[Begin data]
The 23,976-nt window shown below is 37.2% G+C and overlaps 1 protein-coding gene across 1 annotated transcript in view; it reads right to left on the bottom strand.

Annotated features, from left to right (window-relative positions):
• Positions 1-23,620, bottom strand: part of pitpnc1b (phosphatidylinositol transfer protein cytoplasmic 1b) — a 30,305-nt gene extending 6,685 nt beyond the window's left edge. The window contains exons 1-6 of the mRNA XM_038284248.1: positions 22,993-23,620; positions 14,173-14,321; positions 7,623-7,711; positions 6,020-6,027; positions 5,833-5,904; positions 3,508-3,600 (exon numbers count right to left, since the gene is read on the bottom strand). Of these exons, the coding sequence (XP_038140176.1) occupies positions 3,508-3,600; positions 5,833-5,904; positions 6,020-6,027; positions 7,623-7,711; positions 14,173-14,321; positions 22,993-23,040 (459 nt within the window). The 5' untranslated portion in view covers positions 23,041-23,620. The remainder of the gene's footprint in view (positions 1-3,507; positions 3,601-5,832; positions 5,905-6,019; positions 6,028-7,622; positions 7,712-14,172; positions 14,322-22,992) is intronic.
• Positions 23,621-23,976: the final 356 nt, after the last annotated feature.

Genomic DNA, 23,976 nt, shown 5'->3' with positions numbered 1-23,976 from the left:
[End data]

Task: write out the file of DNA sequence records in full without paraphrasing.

The 23,976-nt window shown below is 37.2% G+C and overlaps 1 protein-coding gene across 1 annotated transcript in view; it reads right to left on the bottom strand.

Annotated features, from left to right (window-relative positions):
• Positions 1-23,620, bottom strand: part of pitpnc1b (phosphatidylinositol transfer protein cytoplasmic 1b) — a 30,305-nt gene extending 6,685 nt beyond the window's left edge. The window contains exons 1-6 of the mRNA XM_038284248.1: positions 22,993-23,620; positions 14,173-14,321; positions 7,623-7,711; positions 6,020-6,027; positions 5,833-5,904; positions 3,508-3,600 (exon numbers count right to left, since the gene is read on the bottom strand). Of these exons, the coding sequence (XP_038140176.1) occupies positions 3,508-3,600; positions 5,833-5,904; positions 6,020-6,027; positions 7,623-7,711; positions 14,173-14,321; positions 22,993-23,040 (459 nt within the window). The 5' untranslated portion in view covers positions 23,041-23,620. The remainder of the gene's footprint in view (positions 1-3,507; positions 3,601-5,832; positions 5,905-6,019; positions 6,028-7,622; positions 7,712-14,172; positions 14,322-22,992) is intronic.
• Positions 23,621-23,976: the final 356 nt, after the last annotated feature.

Genomic DNA, 23,976 nt, shown 5'->3' with positions numbered 1-23,976 from the left: